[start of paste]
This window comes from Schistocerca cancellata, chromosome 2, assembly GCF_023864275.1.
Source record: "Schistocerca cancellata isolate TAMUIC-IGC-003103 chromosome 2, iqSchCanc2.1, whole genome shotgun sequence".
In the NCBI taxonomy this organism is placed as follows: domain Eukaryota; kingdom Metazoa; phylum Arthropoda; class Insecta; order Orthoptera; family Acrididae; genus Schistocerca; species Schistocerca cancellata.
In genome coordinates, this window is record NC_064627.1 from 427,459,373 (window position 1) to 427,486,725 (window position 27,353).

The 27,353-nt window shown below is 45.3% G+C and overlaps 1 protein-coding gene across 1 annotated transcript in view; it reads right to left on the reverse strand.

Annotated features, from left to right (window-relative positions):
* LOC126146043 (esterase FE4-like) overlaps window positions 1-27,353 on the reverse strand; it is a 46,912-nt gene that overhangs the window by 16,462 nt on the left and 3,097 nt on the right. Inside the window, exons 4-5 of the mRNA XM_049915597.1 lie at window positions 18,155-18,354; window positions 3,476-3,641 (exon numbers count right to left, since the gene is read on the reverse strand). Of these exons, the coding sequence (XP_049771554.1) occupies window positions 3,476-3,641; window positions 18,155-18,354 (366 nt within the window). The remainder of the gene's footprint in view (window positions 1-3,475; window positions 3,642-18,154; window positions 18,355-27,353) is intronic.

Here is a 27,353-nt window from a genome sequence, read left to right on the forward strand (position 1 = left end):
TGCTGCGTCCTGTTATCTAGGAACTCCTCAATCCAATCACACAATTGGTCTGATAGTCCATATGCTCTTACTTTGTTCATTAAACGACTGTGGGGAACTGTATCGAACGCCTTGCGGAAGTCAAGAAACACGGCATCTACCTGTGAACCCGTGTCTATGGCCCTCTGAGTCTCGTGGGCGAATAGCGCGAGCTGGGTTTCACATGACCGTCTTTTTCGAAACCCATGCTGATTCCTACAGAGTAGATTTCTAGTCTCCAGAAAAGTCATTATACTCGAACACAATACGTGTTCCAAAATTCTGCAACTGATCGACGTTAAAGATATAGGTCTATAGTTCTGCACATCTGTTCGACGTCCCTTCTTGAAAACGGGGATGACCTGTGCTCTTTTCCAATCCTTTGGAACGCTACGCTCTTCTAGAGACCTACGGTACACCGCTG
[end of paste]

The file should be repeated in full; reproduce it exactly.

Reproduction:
This window comes from Schistocerca cancellata, chromosome 2, assembly GCF_023864275.1.
Source record: "Schistocerca cancellata isolate TAMUIC-IGC-003103 chromosome 2, iqSchCanc2.1, whole genome shotgun sequence".
In the NCBI taxonomy this organism is placed as follows: domain Eukaryota; kingdom Metazoa; phylum Arthropoda; class Insecta; order Orthoptera; family Acrididae; genus Schistocerca; species Schistocerca cancellata.
In genome coordinates, this window is record NC_064627.1 from 427,459,373 (window position 1) to 427,486,725 (window position 27,353).

The 27,353-nt window shown below is 45.3% G+C and overlaps 1 protein-coding gene across 1 annotated transcript in view; it reads right to left on the reverse strand.

Annotated features, from left to right (window-relative positions):
* LOC126146043 (esterase FE4-like) overlaps window positions 1-27,353 on the reverse strand; it is a 46,912-nt gene that overhangs the window by 16,462 nt on the left and 3,097 nt on the right. Inside the window, exons 4-5 of the mRNA XM_049915597.1 lie at window positions 18,155-18,354; window positions 3,476-3,641 (exon numbers count right to left, since the gene is read on the reverse strand). Of these exons, the coding sequence (XP_049771554.1) occupies window positions 3,476-3,641; window positions 18,155-18,354 (366 nt within the window). The remainder of the gene's footprint in view (window positions 1-3,475; window positions 3,642-18,154; window positions 18,355-27,353) is intronic.

Here is a 27,353-nt window from a genome sequence, read left to right on the forward strand (position 1 = left end):
TGCTGCGTCCTGTTATCTAGGAACTCCTCAATCCAATCACACAATTGGTCTGATAGTCCATATGCTCTTACTTTGTTCATTAAACGACTGTGGGGAACTGTATCGAACGCCTTGCGGAAGTCAAGAAACACGGCATCTACCTGTGAACCCGTGTCTATGGCCCTCTGAGTCTCGTGGGCGAATAGCGCGAGCTGGGTTTCACATGACCGTCTTTTTCGAAACCCATGCTGATTCCTACAGAGTAGATTTCTAGTCTCCAGAAAAGTCATTATACTCGAACACAATACGTGTTCCAAAATTCTGCAACTGATCGACGTTAAAGATATAGGTCTATAGTTCTGCACATCTGTTCGACGTCCCTTCTTGAAAACGGGGATGACCTGTGCTCTTTTCCAATCCTTTGGAACGCTACGCTCTTCTAGAGACCTACGGTACACCGCTG